When you’re planning to buy a ticket for a flight, should you wait for a sale? The answer isn’t as obvious as it seems... mostly because airlines can have a creative definition of “sale”.
We’ve been monitoring flight prices for over five years, and we’ve picked up on some useful insight and patterns in that time. Some airlines have sales seemingly at random, while others have them at the same time each year like clockwork.
Sometimes, a sale is a sale in name only. That “featured price” could simply be the highest price the airline thinks it can get you to pay. So, it’s important to know what a good price is for your ticket before you buy, even during a sale.
We’re going to break down when most airlines have sales so you’re prepared next time you plan to book a holiday.
The real deal
Worth a look
- Aer Lingus
- Alaska Airlines
- American Airlines
- Cathay Pacific
- Lufthansa Group
- Scandinavian Airlines (SAS)
- Southwest Airlines
- Wizz Air
What is an airline sale, anyway?
Just because an airline says they’re having a sale, it doesn’t mean you’re getting a great deal. Equally, if you buy a flight at a random time you could snag a bargain purely by luck.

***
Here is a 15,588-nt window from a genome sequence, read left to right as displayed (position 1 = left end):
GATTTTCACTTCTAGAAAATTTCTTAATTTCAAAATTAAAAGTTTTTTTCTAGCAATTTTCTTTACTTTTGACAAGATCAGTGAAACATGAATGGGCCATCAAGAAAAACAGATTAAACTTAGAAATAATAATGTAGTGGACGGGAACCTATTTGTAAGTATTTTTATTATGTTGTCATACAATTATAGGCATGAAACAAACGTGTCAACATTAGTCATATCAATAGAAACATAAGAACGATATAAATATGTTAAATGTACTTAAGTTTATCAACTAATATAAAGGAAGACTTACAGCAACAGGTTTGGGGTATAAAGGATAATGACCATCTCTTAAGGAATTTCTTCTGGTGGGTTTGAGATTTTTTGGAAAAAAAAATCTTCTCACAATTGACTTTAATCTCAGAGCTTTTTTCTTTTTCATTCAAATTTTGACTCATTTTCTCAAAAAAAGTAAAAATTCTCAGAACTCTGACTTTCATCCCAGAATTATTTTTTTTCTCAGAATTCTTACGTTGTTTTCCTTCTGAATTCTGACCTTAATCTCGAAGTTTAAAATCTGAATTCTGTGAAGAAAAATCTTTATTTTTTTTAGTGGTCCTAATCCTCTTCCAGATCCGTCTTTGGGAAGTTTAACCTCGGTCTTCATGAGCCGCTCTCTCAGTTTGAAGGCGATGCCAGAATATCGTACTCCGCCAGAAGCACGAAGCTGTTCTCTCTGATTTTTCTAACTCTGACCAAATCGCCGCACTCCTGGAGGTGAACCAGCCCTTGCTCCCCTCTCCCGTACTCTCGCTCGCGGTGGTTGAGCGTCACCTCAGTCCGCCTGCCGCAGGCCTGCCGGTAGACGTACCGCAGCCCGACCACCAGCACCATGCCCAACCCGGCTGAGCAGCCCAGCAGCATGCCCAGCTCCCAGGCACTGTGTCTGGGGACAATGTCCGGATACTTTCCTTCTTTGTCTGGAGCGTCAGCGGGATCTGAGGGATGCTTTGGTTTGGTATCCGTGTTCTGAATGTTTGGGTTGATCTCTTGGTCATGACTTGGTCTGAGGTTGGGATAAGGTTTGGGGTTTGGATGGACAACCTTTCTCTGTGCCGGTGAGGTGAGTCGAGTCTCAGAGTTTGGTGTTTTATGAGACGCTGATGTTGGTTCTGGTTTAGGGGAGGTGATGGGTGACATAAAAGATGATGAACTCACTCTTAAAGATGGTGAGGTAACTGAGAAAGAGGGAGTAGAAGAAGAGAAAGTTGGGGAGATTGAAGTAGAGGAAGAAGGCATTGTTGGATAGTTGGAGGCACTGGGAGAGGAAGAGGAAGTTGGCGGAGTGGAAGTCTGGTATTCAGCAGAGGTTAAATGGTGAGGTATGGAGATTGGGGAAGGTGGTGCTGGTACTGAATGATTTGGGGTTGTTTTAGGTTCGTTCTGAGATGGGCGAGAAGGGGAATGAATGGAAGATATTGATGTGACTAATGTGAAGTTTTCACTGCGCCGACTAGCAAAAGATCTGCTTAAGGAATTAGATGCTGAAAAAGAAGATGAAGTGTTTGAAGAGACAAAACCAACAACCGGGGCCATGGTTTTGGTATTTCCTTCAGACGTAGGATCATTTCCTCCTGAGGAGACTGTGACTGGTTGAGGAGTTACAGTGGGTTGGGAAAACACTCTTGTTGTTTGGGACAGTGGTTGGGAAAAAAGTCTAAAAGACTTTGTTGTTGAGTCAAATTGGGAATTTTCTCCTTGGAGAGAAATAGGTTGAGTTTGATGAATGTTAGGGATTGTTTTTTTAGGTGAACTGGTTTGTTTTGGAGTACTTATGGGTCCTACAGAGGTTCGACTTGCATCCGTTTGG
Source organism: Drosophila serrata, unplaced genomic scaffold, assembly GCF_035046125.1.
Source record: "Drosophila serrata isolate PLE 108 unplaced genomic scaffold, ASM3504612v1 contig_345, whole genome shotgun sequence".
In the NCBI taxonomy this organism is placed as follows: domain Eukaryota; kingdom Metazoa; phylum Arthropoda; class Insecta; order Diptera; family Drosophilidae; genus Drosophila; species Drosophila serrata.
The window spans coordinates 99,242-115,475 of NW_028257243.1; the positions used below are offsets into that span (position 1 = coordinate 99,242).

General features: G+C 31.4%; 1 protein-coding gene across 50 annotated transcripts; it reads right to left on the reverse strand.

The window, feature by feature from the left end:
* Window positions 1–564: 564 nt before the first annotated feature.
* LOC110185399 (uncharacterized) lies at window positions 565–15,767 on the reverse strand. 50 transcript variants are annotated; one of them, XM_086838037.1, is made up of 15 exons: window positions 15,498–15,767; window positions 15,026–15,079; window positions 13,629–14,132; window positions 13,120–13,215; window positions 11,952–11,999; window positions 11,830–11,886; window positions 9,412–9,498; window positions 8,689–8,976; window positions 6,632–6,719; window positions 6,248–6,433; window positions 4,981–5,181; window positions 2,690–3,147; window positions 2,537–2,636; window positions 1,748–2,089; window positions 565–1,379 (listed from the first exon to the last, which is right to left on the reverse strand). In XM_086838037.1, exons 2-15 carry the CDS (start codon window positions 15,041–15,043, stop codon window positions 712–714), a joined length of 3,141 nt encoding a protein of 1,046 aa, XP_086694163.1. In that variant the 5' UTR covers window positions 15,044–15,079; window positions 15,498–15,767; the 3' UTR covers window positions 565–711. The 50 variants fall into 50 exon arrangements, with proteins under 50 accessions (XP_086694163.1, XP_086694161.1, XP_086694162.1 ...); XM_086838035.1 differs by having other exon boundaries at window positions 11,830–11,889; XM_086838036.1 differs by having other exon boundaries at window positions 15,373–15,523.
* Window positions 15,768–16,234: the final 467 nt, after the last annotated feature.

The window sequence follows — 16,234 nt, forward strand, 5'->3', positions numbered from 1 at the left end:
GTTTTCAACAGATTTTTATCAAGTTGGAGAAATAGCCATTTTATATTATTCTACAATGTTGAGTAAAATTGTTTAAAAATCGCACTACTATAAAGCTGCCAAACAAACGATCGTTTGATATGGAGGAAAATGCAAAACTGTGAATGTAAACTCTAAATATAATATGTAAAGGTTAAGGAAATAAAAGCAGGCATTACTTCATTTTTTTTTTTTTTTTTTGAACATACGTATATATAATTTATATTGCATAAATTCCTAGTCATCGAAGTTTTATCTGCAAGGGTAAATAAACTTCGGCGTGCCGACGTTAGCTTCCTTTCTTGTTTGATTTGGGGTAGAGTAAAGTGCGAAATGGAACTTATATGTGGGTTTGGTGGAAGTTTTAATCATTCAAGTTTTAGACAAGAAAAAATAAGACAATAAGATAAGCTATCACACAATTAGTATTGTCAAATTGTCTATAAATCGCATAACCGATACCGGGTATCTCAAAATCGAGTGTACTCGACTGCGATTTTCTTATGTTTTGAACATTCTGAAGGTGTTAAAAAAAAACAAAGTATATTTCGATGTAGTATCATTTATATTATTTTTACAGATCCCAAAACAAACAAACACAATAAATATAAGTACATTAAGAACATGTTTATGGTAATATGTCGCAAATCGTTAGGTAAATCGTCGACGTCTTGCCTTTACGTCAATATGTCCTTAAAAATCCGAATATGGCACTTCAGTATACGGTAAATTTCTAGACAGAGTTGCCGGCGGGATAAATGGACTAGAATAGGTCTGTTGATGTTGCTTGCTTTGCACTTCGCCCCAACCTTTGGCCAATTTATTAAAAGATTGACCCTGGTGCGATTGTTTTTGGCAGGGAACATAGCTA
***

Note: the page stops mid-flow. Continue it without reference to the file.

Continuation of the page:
When you think of a sale, you naturally imagine something the airline brags about with a special home page design and advertising for their “special fares”.
These official sales can be a great time to buy your ticket, but they’re not necessarily the best time.
Flight prices naturally fluctuate throughout the year according to demand - you can read our article about how flights are priced.
What you need to know is that sometimes the best price on a flight isn’t announced at all - it’s only found in those quietest moments of the year when the airline notices a certain route isn’t getting much interest.
The best way to catch those unannounced deals is to track and regularly check a route you’re interested in. Or, sign up for our deal alerts and we’ll do all that for you so you never miss a true deal.
Do all airlines run sales?
All airlines claim to have sales, but we can say from experience that only some sales are worth paying attention to.
Many airlines advertise sales with prices only marginally better than usual, but you wouldn’t know unless you’re keeping track. Others might have decent discounts but still be way more expensive than their competitors for a comparable flight.
We’ve written this guide to help you separate the wheat from the chaff, using our five years of experience hunting the best flight deals out there.
How our ratings work
- The real deal: These sales are almost always as good as the airline offers. You should mark these dates on your calendar.
- Worth a look: A little hit or miss - it’s worth checking out their sales but you should go in already informed about what a good fare for your destination is.
- Forget it: This airline barely ever does a sale, or when they do the fares are average or even poor.
The real deal